Zone Builder tutorial/Thing placement
Now that you have learned everything about sectors and linedefs, we will take a look at Things. Things are invaluable for making maps, since rings, enemies, monitors, scenery objects and much more are all Things. Placing them is actually very easy, and much less complicated than what you learned in the previous chapters.
To place a Thing, simply go into Things Mode and right-click anywhere on the map. Because the last Thing you placed was a Player 1 Start, another Player 1 Start will appear. The properties window for the Thing will automatically open. Here you can select the type of Thing you want to place, as well as edit its properties. The window is divided into three sections:
This section allows you to select the Thing type and displays some basic properties of the selected Thing type. All Thing types are listed here, divided into categories. Click on a Thing type in the list or enter its number into the Type field to select it.
- Type: The Thing type number of the currently selected Thing. Each Thing type has its own number by which it can be identified. For example, the Player 1 Start you have selected at the moment has the Thing type 1. You can type the desired Thing type number into the box to quick-select a Thing type. With a bit of experience, you will quickly remember the numbers for the most important Thing types, such as 300 for a ring or 100 for a blue Crawla.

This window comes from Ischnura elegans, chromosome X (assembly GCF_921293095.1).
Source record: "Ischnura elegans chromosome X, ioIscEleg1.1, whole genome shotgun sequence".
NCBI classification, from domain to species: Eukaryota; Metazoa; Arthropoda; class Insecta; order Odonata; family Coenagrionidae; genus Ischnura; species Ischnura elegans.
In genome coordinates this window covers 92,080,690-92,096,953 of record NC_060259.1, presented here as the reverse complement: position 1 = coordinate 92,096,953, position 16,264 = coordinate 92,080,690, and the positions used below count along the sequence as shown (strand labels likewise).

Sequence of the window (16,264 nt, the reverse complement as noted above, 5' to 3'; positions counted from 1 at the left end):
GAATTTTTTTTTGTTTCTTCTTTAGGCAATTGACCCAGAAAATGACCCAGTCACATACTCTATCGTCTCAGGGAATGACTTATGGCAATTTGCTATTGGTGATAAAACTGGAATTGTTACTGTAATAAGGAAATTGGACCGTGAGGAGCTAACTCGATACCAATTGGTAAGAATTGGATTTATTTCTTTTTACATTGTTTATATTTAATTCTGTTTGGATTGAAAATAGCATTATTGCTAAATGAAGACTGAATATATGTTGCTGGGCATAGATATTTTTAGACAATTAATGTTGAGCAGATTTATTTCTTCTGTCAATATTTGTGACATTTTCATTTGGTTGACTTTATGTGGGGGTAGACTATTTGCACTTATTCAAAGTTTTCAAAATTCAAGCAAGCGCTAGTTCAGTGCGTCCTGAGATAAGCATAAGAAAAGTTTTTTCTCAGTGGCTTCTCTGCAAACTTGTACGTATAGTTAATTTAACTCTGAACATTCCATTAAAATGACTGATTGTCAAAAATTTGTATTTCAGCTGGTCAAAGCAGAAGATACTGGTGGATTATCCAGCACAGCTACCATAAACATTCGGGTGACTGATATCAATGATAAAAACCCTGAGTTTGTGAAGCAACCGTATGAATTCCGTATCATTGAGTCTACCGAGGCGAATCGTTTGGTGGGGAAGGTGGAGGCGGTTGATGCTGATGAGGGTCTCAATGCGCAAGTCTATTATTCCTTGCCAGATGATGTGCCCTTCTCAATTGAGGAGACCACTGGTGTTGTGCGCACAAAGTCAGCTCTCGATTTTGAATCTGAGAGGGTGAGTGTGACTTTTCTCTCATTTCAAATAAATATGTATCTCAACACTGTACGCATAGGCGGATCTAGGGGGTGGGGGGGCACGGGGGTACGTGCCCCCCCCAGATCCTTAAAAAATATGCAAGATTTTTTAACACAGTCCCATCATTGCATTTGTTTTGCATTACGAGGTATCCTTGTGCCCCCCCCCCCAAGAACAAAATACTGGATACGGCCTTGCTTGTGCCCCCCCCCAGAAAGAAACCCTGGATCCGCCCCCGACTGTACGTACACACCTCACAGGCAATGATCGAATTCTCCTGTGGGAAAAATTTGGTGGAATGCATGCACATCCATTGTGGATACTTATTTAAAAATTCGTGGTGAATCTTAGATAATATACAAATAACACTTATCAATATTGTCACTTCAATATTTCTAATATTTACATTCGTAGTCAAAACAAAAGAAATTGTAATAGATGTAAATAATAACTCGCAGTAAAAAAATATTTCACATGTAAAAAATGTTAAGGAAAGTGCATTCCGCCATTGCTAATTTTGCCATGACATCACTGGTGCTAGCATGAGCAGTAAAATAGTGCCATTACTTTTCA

- Parameter: This is a special value between 0 and 15 that is used by some Thing types to determine extra properties. For most Thing types it's irrelevant. For the Thing types where it is relevant, the name of the field is changed to indicate what it does. For a more detailed explanation of what the Parameter value does for a specific Thing type, refer to the article for that Thing type.
- Full type: This is a combination of the Thing type and the Parameter value. It is used by the game internally but is usually unimportant when editing the map.
- Size: Width and height of the Thing's collision box in fracunits.
- Position: Indicates whether the Thing spawns on the ceiling by default, like a Chain, or spawns on/over the floor, like most other Thing types.
- Blocking: Indicates whether the Thing is solid ("True-Height"), like a Gargoyle, or intangible ("No"), like a Bush.
- Class: This is irrelevant for SRB2.
Similarly to linedef flags, there are several flags for each Thing that can modify their behavior or appearance. This section displays them as a list of checkboxes that you can check to give the Thing specific flags. The Flags value box below this list displays the sum of the mathematical values of the chosen flags, combined with Z offsets – you should normally leave this alone unless you know what you're doing. Some Thing types use the flags value for a different purpose; in this case the box is renamed to indicate what it does. As with linedef flags, the names of the Thing flags are always adapted to indicate what they do for the current Thing type. For a more detailed explanation of what they do for a specific Thing type, refer to the article for that Thing type. Below is an explanation of what they do generally:
-  Extra: This flag is generally unused.
-  Flip: This flag inverts the Thing's gravity direction. For instance, power-up monitors will be flipped upside-down and laid on the ceiling instead of the floor, while Things that hang from the ceiling by default (e.g. chains) will be flipped upside-down but laid on the floor instead of the ceiling.